“Don’t garble the message!”
If I heard that once during Marine boot camp, I must’ve heard it four dozen times. Again and again, our outfit was warned against hearing one thing, then passing on a slightly different version. You know, changing the message by altering the meaning a tad. It’s so easy to do, isn’t it? Especially when it’s filtered through several minds, then pushed through each mouth. It is amazing how the original story, report, or command appears after it has gone through its verbal metamorphosis.
Consider the following:
A colonel issued this directive to his executive officer:
Tomorrow evening at approximately 2000 hours, Halley’s Comet will be visible in this area, an event which occurs only once every seventy-five years. Have the men fall out in the battalion area in fatigues, and I will explain this rare phenomenon to them. In case of rain we will not be able to see anything, so assemble the men in the theatre and I will show them films of it.
Executive officer to company commander:
By the order of the colonel, tomorrow at 2000 hours, Halley’s Comet will appear above the battalion area. If it rains fall the men out in fatigues; then march to the theatre where the rare phenomenon will take place, something which occurs only once every seventy-five years.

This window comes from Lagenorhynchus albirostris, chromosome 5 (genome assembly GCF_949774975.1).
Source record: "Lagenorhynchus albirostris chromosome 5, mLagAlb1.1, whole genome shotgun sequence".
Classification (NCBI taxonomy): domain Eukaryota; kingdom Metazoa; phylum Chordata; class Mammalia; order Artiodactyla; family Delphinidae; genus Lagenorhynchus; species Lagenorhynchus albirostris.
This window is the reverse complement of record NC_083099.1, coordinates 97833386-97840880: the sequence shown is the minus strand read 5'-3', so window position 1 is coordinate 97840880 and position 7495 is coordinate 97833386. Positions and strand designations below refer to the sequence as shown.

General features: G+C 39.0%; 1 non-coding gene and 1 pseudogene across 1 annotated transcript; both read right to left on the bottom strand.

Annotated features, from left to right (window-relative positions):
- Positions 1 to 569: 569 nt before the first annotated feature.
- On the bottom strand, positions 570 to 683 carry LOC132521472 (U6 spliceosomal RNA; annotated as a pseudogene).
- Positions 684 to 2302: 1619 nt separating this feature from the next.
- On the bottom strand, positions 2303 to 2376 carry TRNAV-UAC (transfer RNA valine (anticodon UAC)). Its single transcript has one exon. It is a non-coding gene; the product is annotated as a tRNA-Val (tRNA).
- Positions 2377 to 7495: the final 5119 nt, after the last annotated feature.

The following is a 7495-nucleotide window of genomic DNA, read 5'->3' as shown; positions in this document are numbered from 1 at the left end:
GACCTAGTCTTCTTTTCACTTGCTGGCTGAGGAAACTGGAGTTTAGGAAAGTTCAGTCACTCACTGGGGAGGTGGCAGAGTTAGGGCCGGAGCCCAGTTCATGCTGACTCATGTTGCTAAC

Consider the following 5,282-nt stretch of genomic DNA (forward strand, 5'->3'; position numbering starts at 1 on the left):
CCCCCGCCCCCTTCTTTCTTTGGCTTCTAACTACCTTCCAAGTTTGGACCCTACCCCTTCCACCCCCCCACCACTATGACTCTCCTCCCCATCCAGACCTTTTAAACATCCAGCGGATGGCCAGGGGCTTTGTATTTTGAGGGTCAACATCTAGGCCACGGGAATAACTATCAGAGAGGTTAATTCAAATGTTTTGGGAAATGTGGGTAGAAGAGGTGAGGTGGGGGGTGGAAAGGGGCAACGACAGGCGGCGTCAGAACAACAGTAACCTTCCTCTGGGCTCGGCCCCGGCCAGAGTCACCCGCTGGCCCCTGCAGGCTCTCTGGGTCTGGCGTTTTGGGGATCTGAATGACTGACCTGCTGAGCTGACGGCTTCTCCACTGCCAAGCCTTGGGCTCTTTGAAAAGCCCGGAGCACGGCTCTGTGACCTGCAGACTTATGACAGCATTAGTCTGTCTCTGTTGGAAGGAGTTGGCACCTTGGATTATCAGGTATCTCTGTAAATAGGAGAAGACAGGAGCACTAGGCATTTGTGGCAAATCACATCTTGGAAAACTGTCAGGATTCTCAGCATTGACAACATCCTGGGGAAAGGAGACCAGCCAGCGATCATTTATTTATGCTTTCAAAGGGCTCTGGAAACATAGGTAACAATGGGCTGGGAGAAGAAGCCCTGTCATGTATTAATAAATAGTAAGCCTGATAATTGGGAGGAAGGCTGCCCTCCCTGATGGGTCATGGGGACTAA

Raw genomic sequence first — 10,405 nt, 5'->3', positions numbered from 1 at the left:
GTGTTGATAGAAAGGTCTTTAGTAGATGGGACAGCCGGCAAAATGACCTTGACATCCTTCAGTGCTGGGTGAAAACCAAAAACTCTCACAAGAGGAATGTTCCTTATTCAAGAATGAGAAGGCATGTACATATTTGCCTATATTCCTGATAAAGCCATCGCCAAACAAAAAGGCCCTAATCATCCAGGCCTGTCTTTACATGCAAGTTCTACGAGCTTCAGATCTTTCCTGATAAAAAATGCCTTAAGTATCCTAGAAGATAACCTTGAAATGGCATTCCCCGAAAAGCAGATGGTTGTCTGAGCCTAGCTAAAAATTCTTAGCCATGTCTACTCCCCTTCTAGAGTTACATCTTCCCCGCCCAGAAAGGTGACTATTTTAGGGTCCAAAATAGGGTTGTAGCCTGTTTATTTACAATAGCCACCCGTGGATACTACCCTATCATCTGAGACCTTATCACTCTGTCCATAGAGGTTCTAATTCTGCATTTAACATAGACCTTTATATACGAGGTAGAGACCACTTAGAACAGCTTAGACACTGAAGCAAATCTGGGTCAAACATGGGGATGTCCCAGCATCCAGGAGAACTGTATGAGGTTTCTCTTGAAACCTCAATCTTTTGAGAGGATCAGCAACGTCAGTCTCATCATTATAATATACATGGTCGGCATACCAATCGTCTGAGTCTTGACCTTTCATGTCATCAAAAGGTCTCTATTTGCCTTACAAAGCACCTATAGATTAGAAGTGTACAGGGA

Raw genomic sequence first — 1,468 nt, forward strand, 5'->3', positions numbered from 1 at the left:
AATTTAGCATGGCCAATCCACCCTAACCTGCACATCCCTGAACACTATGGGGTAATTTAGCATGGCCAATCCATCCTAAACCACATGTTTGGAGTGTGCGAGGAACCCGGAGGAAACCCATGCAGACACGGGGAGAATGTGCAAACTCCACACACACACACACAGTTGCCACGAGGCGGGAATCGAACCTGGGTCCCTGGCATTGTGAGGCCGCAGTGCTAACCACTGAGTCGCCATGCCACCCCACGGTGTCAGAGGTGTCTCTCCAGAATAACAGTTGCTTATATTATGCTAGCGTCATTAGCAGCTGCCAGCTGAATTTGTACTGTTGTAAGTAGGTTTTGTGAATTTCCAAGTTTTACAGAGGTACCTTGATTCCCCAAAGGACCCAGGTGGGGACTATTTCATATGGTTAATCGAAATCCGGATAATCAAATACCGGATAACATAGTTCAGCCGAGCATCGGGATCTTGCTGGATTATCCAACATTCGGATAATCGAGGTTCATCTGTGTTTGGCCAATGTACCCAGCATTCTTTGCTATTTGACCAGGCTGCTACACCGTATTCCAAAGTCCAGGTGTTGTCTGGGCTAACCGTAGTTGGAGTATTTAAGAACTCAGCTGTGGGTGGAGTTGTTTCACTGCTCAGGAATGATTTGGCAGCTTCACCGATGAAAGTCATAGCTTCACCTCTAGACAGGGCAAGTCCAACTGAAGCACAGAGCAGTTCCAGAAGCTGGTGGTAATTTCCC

Company commander to lieutenant:
By order of the colonel in fatigues at 2000 hours tomorrow evening, the phenomenal Halley’s Comet will appear in the theatre. In case of rain in the battalion area, the colonel will give another order, something which occurs once every seventy-five years.
Lieutenant to sergeant:
Tomorrow at 2000 hours, the colonel, in fatigues, will appear in the theatre with Halley’s Comet, something which happens every seventy-five years. If it rains, the colonel will order the comet into the battalion area.
Sergeant to squad:
When it rains tomorrow at 2000 hours, the phenomenal seventy-five-year-old General Halley, accompanied by the colonel, will drive his Comet through the battalion area theatre in fatigues.
Garbled messages aren’t unique to the military. They provide the perfect fuel for gossip sessions and just the right ingredient for slanderous slams. Garbled messages are dangerous; they can ruin our relationships and hurt our homes. God’s style of communication doesn’t leave much margin for generalities or mixed messages. Let’s strive to speak the truth, accurately and in love, shall we? We’ll talk more about miscommunication tomorrow.
Excerpt taken from Come Before Winter and Share My Hope, copyright © 1985, 1988, 1994 by Charles R. Swindoll, Inc. All rights reserved worldwide. Used by permission. For additional information and resources visit us at www.insight.org.